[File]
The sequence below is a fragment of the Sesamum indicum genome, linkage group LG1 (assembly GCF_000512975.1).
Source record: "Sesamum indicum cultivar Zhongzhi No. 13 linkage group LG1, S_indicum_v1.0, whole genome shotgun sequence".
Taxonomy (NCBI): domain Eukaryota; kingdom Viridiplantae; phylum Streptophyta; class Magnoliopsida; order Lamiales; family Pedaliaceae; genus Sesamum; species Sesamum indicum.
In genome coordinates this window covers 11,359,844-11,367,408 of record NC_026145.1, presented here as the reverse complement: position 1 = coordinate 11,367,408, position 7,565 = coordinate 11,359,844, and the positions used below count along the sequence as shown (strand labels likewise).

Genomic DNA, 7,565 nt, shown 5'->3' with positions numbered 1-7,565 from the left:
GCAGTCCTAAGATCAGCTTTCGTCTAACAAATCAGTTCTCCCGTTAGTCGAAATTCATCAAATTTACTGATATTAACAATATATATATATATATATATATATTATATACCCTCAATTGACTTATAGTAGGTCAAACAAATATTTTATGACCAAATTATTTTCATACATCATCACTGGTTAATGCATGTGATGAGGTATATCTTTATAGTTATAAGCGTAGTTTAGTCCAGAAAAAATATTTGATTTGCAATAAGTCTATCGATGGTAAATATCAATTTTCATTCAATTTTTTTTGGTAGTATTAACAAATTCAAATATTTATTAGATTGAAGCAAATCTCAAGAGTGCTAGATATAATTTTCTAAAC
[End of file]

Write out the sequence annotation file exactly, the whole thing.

The sequence below is a fragment of the Sesamum indicum genome, linkage group LG1 (assembly GCF_000512975.1).
Source record: "Sesamum indicum cultivar Zhongzhi No. 13 linkage group LG1, S_indicum_v1.0, whole genome shotgun sequence".
Taxonomy (NCBI): domain Eukaryota; kingdom Viridiplantae; phylum Streptophyta; class Magnoliopsida; order Lamiales; family Pedaliaceae; genus Sesamum; species Sesamum indicum.
In genome coordinates this window covers 11,359,844-11,367,408 of record NC_026145.1, presented here as the reverse complement: position 1 = coordinate 11,367,408, position 7,565 = coordinate 11,359,844, and the positions used below count along the sequence as shown (strand labels likewise).

Genomic DNA, 7,565 nt, shown 5'->3' with positions numbered 1-7,565 from the left:
GCAGTCCTAAGATCAGCTTTCGTCTAACAAATCAGTTCTCCCGTTAGTCGAAATTCATCAAATTTACTGATATTAACAATATATATATATATATATATATATTATATACCCTCAATTGACTTATAGTAGGTCAAACAAATATTTTATGACCAAATTATTTTCATACATCATCACTGGTTAATGCATGTGATGAGGTATATCTTTATAGTTATAAGCGTAGTTTAGTCCAGAAAAAATATTTGATTTGCAATAAGTCTATCGATGGTAAATATCAATTTTCATTCAATTTTTTTTGGTAGTATTAACAAATTCAAATATTTATTAGATTGAAGCAAATCTCAAGAGTGCTAGATATAATTTTCTAAAC